Learn more about how to surf before your first lesson or surf camp. Tasty Waves will be publishing a “how-to” guide on our blog with helpful tips & tutorials. This weeks blog will be about finding waves. Stay tuned for more posts.
Obviously the most important element of surfing is the actual wave. If there are no waves, then you are not actually surfing. But where do waves come from and how do we know when they are going to be good?
Surfers use a variety of forecasting tools and years of local knowledge to find good waves. They also surf a lot of really terrible days if they are dedicated. Great waves are tricky to find, and often times conditions can be disappointing and not consistent with what was forecasted. Forecasting is extremely challenging because conditions can change minute by minute and many different factors play into finding a truly perfect day. We will discuss a lot of those factors in upcoming blogs, but conditions don’t mean anything if there are no waves. Which brings us back to our main subject…
Where do waves come from?
The short answer is wind. But a lot of people misunderstand the exact relationship wind has to surfing. Many times I’ve been asked if the surf was good because it’s a locally windy day. But the origins of waves are often times hundreds to thousands of miles a way.
Wind creates a collection of waves called swell. If you remember as a kid blowing across a pond, or bathtub and seeing ripples race across the surface of the water, then you are aware of the concept of swell. When wind from low pressure systems moves across the ocean it will begin to create similar ripples, however unlike the small ripples you saw go across a pond, low pressure systems create large 30-45 foot “ripples” in the ocean called swell.
South or North Pacific Swell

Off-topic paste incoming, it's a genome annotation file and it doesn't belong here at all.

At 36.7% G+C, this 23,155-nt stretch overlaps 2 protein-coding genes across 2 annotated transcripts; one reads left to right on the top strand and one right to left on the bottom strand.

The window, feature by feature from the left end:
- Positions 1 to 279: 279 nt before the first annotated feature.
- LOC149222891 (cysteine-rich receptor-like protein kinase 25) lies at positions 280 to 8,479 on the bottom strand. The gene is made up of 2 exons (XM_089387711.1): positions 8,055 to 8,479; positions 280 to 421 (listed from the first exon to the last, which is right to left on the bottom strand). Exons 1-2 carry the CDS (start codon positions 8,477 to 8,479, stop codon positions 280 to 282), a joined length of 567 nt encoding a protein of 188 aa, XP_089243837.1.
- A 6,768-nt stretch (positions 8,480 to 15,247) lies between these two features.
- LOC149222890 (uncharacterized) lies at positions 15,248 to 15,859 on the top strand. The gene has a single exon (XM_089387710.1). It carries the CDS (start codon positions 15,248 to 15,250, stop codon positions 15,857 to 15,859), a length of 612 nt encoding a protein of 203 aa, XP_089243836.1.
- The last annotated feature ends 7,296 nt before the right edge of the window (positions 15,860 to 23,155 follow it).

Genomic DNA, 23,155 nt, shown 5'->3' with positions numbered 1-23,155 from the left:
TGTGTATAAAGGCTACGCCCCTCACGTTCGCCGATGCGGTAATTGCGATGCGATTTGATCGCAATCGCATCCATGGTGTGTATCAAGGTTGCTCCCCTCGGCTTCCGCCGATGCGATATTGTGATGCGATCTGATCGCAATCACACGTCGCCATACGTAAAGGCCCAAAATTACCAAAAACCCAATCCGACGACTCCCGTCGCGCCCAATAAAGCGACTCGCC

For surfers in Southern California there are two main locations where swell generates. Swell that is created from low pressure systems in the south Pacific is called “south swell” or “southern hemi swell”, likewise swell that is created in the north Pacific is called “northern hemi” or “north swell”. Typically northern swells occur during the California winter, while southern swell occur during our summer, or the southern hemisphere winter. The waves created by storms far away travel through the ocean until they reach California. When the waves first form during the storm, they are choppy and messy, but the further the wave travels from it’s origin the longer the period between the waves becomes. As the wave period increases the waves become smoother and more consistently shaped. Long period waves are typically from far away and are called “ground swell.”
Local Windswell & Hurricanes
Locally in Southern California you can also see “windswell” from local storms blowing offshore. These windswell storms are generally choppy and rough and not very surfable. You can also see “mid-period” swells from Hurricanes circling off of Baja and Central Mexico. Hurricane swells can be some of the most fun days becuase they have incredible consistency and come from a unique “swell-angle” of south by south east.